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Research Summary - 1

Understanding bovine mammary gland niches for staphylococci using different milk sampling techniques

Date/Time: 9/12/2019    16:00
Author: Luis A Rivero
Clinic: Department of Veterinary Medicine and Surgery, University of Missouri
City, State, ZIP: Columbia, MO  65211

Understanding bovine mammary gland niches for staphylococci using different milk sampling techniques

Luis A. Rivero, DVM 1 ; Monica Witzke, BS 1 ; Pamela Adkins, DVM, MS, PhD, DACVIM 1 ; John Middleton, DVM, PhD, DACVIM 1 ;
1Department of Veterinary Medicine and Surgery, University of Missouri, Columbia, Missouri 65211


Mastitis is usually caused by a bacterial intramammary infection (IMI) with Staphylococcus being the most commonly isolated genus. The standard method for diagnosing an IMI is to aseptically prepare the teat end and collect milk via the teat orifice into a sterile vial for bacterial culture. While this method has been advocated for decades, there has been debate about the importance of some bacteria isolated from such samples when the milk somatic cell count (SCC) in the mammary quarter is < 200,000 cells/ml (threshold for a healthy mammary gland). Recently, Hiitio et al. (2016) showed that milk samples collected directly from the gland cistern were less likely to contain staphylococcal DNA when using a commercial PCR diagnostic test kit than milk samples that were collected via the teat orifice. Unfortunately, the PCR only differentiated staphylococci into Staphylococcus spp. and Staphylococcus aureus, and so it is unknown which of the non-aureus staphylococcal (NAS) species may be more likely to inhabit the teat canal than those that cause a true IMI. These data provide preliminary evidence that some staphylococci in milk may be teat canal inhabitants and not intramammary pathogens that cause mastitis. The objective of this study was to determine if some species of staphylococci isolated from milk are only isolated when the sample is collected through the teat orifice and absent in cisternal milk collected using the method described by Hiitio et al. (2016).

Materials and Methods:

All cows at a MU Foremost Dairy had mammary quarter milk samples collected via the teat orifice to establish herd prevalence of staphylococcal isolates in milk. Cows with at least one mammary quarter culture positive for a Staphylococcus spp. and one mammary quarter culture negative were subjected to a second sampling. Milk was aseptically collected via the teat orifice as before, following which a milk sample was aseptically aspirated from the gland cistern of the same quarter using a sterile needle and vacutainer tube (Hiitio et al., 2016). Milk samples were cultured for bacteria according to National Mastitis Council guidelines. An aliquot of milk collected via the teat orifice was also used for SCC enumeration. Agreement between the culture results from cisternal milk and milk collected via the teat orifice was evaluated using the kappa coefficient.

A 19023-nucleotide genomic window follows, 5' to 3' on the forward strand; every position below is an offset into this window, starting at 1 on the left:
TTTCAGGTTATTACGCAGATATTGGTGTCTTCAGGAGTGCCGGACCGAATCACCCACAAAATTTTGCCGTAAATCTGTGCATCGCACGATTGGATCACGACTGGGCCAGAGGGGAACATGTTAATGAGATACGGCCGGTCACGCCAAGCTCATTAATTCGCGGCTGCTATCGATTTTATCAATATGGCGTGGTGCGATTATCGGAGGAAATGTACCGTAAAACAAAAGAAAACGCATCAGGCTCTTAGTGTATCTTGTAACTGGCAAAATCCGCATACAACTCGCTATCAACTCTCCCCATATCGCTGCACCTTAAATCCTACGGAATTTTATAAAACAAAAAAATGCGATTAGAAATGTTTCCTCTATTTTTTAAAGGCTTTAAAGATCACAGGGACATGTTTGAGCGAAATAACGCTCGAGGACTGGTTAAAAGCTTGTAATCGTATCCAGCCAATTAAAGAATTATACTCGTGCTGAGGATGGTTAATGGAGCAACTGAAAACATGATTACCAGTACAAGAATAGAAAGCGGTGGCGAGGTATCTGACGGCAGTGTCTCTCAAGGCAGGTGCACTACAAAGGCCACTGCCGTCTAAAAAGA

Mammary quarter-level prevalence of staphylococcal IMI among the 160 cows (640 quarters) sampled during the whole herd culture was 12% (79/641 quarters). To date, 20 mammary quarters on 10 cows have been sampled using both sampling techniques at the same time. Among the samples collected via the teat orifice, 10 quarters yielded no growth and 10 quarters yielded growth of a Staphylococcus spp. Among the samples collected by cisternal aspiration, 1 sample could not be obtained, 13 quarters yielded no growth, and 6 samples yielded a Staphylococcus spp. Among the 19 quarters that had results for both samples, 84% (16/19) agreed and 16% (3/19) did not agree (kappa = 0.68). Of the 3 quarters that did not agree, the cisternal sample yielded no growth and the teat orifice sample yielded a Staphylococcus aureus, a Staphylococcus chromogenes, and an undifferentiated Staphylococcus spp., respectively.


Data collection is ongoing and more numbers are needed; however, in general, there was good agreement between cisternal and teat orifice collected samples. Preliminary data corroborate other’s data suggesting that some strains of staphylococci may only inhabit the teat canal and not the mammary parenchyma.

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